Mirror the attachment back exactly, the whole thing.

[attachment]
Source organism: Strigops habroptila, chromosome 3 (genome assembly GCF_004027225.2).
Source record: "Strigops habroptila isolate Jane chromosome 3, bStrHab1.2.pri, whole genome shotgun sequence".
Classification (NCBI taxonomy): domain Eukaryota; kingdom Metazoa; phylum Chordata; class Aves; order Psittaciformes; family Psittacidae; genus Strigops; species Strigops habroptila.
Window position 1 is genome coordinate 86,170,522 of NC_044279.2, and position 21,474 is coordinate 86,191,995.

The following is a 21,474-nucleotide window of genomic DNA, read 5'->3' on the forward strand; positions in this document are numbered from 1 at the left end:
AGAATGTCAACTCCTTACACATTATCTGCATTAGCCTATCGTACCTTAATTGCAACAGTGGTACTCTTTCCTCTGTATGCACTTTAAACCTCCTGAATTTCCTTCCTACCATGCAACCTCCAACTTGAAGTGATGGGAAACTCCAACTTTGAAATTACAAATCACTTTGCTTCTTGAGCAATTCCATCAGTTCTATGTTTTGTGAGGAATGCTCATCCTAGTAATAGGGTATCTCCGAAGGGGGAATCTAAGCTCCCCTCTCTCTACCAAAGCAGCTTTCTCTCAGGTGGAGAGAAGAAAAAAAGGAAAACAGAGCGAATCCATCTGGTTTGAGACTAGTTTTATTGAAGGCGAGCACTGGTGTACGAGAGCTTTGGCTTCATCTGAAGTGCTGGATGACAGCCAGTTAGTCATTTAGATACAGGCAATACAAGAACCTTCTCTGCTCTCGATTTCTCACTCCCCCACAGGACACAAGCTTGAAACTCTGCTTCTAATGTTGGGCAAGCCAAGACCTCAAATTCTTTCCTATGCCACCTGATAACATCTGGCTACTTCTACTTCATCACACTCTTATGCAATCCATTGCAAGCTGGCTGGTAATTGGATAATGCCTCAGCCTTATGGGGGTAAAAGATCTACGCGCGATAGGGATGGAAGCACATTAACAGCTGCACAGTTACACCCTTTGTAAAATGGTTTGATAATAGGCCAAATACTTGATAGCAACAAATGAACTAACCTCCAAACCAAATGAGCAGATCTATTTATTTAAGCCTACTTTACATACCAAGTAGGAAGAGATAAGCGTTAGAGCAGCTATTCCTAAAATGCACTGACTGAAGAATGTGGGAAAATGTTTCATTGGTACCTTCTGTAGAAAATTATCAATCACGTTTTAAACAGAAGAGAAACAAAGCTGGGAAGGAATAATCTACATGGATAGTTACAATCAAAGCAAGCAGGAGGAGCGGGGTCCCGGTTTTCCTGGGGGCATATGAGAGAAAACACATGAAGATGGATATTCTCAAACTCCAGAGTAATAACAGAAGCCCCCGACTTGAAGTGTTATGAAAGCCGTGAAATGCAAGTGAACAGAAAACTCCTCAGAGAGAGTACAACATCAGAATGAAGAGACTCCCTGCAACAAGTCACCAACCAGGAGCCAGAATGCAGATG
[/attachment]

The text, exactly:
Source organism: Strigops habroptila, chromosome 3 (genome assembly GCF_004027225.2).
Source record: "Strigops habroptila isolate Jane chromosome 3, bStrHab1.2.pri, whole genome shotgun sequence".
Classification (NCBI taxonomy): domain Eukaryota; kingdom Metazoa; phylum Chordata; class Aves; order Psittaciformes; family Psittacidae; genus Strigops; species Strigops habroptila.
Window position 1 is genome coordinate 86,170,522 of NC_044279.2, and position 21,474 is coordinate 86,191,995.

The following is a 21,474-nucleotide window of genomic DNA, read 5'->3' on the forward strand; positions in this document are numbered from 1 at the left end:
AGAATGTCAACTCCTTACACATTATCTGCATTAGCCTATCGTACCTTAATTGCAACAGTGGTACTCTTTCCTCTGTATGCACTTTAAACCTCCTGAATTTCCTTCCTACCATGCAACCTCCAACTTGAAGTGATGGGAAACTCCAACTTTGAAATTACAAATCACTTTGCTTCTTGAGCAATTCCATCAGTTCTATGTTTTGTGAGGAATGCTCATCCTAGTAATAGGGTATCTCCGAAGGGGGAATCTAAGCTCCCCTCTCTCTACCAAAGCAGCTTTCTCTCAGGTGGAGAGAAGAAAAAAAGGAAAACAGAGCGAATCCATCTGGTTTGAGACTAGTTTTATTGAAGGCGAGCACTGGTGTACGAGAGCTTTGGCTTCATCTGAAGTGCTGGATGACAGCCAGTTAGTCATTTAGATACAGGCAATACAAGAACCTTCTCTGCTCTCGATTTCTCACTCCCCCACAGGACACAAGCTTGAAACTCTGCTTCTAATGTTGGGCAAGCCAAGACCTCAAATTCTTTCCTATGCCACCTGATAACATCTGGCTACTTCTACTTCATCACACTCTTATGCAATCCATTGCAAGCTGGCTGGTAATTGGATAATGCCTCAGCCTTATGGGGGTAAAAGATCTACGCGCGATAGGGATGGAAGCACATTAACAGCTGCACAGTTACACCCTTTGTAAAATGGTTTGATAATAGGCCAAATACTTGATAGCAACAAATGAACTAACCTCCAAACCAAATGAGCAGATCTATTTATTTAAGCCTACTTTACATACCAAGTAGGAAGAGATAAGCGTTAGAGCAGCTATTCCTAAAATGCACTGACTGAAGAATGTGGGAAAATGTTTCATTGGTACCTTCTGTAGAAAATTATCAATCACGTTTTAAACAGAAGAGAAACAAAGCTGGGAAGGAATAATCTACATGGATAGTTACAATCAAAGCAAGCAGGAGGAGCGGGGTCCCGGTTTTCCTGGGGGCATATGAGAGAAAACACATGAAGATGGATATTCTCAAACTCCAGAGTAATAACAGAAGCCCCCGACTTGAAGTGTTATGAAAGCCGTGAAATGCAAGTGAACAGAAAACTCCTCAGAGAGAGTACAACATCAGAATGAAGAGACTCCCTGCAACAAGTCACCAACCAGGAGCCAGAATGCAGATG